Brexit news: Boris accused of “using” the fishing industry as tensions explode | Politics | New
Fishing had been a major bone of contention in bitter trade talks between the UK and the EU last year, before an 11-hour deal was signed shortly before the end of the transition period from Brexit. Under Boris Johnson’s trade deal, the EU’s share of UK catches will decline by 25% in stages over the next five years. After this fishing transition period ends in June 2026, the two sides will hold talks annually to discuss access.
But fishermen across the UK have complained about having to work their way through the bureaucratic bureaucracy that choked them after Brexit.
A major problem is that they have found it difficult to export their fish to other EU member states, mainly due to more paperwork and a lack of electronic systems in place to process them, as well as increased product controls.
Any delay in exporting fish, which must remain fresh by the time it reaches its intended destination, can prove extremely costly.
Alistair Carmichael, who has been the Liberal Democrat MP for the main Orkney and Shetland coastal contingencies for the past 20 years, has criticized the Prime Minister and his government for their treatment of the fishing industry.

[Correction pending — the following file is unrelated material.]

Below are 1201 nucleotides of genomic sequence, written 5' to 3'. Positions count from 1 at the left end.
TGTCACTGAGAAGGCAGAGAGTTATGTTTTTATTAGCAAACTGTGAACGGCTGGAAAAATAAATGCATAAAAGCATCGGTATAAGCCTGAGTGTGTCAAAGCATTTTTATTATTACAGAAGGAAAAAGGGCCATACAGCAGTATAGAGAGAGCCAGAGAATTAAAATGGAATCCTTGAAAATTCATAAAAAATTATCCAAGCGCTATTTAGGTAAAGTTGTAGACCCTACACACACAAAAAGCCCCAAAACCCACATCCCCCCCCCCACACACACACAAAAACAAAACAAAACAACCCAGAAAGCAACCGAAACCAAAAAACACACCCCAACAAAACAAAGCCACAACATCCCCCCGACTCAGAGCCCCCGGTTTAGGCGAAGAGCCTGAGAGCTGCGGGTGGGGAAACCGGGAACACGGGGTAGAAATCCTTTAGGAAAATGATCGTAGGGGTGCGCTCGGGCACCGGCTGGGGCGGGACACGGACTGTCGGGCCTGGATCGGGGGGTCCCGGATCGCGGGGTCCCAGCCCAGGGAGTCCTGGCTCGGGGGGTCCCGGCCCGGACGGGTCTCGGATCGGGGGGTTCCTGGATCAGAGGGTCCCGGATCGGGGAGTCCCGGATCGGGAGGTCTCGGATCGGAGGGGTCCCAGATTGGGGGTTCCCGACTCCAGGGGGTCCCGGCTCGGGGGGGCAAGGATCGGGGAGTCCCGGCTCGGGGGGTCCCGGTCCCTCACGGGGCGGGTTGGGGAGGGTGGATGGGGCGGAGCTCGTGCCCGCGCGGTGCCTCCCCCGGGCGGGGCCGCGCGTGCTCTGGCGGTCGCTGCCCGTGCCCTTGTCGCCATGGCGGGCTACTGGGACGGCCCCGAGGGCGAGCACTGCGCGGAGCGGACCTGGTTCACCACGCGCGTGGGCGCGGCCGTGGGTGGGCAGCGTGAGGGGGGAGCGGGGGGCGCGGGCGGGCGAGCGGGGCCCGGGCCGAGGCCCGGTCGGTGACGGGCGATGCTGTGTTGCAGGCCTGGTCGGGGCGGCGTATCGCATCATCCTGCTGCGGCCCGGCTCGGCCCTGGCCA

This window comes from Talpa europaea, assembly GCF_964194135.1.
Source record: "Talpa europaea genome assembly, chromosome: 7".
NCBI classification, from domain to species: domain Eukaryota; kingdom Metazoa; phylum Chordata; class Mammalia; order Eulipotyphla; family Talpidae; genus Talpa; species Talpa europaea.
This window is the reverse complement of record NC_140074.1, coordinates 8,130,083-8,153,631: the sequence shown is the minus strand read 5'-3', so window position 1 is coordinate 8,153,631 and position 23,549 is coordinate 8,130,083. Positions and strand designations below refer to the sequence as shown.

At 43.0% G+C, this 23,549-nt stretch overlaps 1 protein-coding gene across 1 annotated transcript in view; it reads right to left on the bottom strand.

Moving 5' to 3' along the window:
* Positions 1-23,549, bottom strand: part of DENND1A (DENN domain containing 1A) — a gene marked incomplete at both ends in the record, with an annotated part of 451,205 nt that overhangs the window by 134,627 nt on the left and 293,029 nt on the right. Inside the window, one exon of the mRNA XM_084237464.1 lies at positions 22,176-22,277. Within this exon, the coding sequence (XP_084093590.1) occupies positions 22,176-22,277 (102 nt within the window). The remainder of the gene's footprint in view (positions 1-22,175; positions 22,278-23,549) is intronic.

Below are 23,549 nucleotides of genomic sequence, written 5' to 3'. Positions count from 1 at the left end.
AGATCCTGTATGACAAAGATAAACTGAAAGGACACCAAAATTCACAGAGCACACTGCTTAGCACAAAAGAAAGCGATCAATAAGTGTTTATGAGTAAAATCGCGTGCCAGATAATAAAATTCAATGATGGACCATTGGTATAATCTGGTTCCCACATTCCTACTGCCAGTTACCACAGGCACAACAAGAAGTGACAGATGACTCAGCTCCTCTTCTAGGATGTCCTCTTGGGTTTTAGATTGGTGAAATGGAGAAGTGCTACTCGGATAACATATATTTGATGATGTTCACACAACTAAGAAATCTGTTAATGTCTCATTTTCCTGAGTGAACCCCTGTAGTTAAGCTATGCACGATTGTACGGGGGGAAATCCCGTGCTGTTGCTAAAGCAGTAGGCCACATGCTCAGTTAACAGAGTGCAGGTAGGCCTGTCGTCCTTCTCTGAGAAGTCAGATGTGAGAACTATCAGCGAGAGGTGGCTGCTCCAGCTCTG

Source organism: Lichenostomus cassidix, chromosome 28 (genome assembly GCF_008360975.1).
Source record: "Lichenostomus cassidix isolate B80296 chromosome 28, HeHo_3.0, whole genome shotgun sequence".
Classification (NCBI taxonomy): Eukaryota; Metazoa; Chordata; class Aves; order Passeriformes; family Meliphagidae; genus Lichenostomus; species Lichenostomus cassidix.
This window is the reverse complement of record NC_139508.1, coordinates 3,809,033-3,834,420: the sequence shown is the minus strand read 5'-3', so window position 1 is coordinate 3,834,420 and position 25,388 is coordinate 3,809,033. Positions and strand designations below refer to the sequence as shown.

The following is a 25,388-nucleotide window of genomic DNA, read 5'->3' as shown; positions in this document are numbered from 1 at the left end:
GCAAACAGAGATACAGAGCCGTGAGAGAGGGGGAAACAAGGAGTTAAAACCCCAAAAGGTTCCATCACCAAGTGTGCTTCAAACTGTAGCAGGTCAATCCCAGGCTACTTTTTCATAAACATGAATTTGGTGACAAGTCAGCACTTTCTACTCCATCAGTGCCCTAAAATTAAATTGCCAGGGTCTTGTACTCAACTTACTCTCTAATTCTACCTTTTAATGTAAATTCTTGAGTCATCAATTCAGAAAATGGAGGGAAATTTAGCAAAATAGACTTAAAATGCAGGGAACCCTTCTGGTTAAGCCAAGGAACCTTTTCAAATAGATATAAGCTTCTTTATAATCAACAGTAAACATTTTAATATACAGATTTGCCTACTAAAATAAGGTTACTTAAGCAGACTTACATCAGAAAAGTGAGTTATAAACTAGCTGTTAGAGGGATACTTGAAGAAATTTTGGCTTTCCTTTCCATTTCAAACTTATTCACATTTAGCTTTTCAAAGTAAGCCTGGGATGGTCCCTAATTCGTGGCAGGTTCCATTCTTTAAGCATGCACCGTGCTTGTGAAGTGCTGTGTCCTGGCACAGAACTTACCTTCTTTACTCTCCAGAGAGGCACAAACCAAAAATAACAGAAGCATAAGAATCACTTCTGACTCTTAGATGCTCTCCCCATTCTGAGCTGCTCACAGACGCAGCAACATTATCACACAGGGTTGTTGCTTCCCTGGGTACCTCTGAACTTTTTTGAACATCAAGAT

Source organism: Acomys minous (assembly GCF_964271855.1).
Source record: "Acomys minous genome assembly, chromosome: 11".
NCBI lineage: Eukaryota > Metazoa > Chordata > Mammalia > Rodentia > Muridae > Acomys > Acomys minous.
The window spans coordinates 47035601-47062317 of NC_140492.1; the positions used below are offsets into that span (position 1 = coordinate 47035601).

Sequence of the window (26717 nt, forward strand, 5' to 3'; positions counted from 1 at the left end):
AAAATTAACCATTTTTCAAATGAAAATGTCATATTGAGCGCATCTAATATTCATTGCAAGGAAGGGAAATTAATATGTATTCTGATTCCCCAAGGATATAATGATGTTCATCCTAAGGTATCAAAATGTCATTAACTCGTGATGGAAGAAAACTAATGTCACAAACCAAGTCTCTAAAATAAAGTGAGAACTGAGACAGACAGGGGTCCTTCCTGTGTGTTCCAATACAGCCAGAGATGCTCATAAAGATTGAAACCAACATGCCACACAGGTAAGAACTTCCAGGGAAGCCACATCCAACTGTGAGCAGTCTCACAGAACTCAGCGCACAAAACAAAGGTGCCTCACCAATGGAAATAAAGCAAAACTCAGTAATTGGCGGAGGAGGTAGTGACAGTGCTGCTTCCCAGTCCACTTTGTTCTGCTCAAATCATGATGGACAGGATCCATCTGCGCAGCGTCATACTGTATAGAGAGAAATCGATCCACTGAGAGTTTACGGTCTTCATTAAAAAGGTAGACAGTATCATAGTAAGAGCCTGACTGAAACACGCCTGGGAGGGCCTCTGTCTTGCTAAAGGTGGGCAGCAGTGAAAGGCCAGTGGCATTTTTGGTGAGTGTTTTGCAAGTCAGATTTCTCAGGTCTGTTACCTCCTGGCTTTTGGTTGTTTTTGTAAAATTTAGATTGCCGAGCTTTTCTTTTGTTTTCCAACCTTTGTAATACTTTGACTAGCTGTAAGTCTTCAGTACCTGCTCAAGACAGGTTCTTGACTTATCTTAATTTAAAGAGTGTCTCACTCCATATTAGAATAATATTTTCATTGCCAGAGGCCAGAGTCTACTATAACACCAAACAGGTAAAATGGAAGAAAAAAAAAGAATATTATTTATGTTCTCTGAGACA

He told Express.co.uk: âThere is a lot of frustration. Boris Johnson and his colleagues have over-promised and under-delivered and they have used the industry.
âWith each passing day, it becomes more and more evident that they have used the industry and now they are hoping that the fishing industry would go away and leave them alone, except that is not going to happen.
âThe deal we have is the one we’ve been stuck with for at least five years.
âSolving this problem after five years will require significant political will.
READ MORE: Eurostar: Netherlands, Belgium could intervene in ‘chicken game’
âThe UK government campaigned and promised great things for the fishing industry in a debate where no one could deny the industry’s problems.
“They got a lot of support on the promises they made to the fishing industry and now they don’t keep them but still expect that support.”
Carmichael also warned that while fishing industries are “resilient”, exporting fish to the EU is still “overwhelmingly bureaucratic and fishermen need to take note.”
He said a transaction that once took 24 hours now takes 48 hours, so a day must be added to all fish exports, jeopardizing their freshness and adding further financial impact to the scenario.
MP Lib Dem also issued a stern warning to the UK government and concluded: âIt is up to the UK government to face the reality of the situation it has created.
âEnvironment Secretary George Eustice needs to stop pretending that this is all someone else’s fault because most people don’t care whose fault it is, they just want it fixed.
âMany problems, such as the export of fish, can be solved massively by digitizing processes.
âThe wheels creak painfully slowly and no one takes it seriously except the fishermen and the merchants who are trying to sell their fish.
“It is the usual complacency of Whitehall.”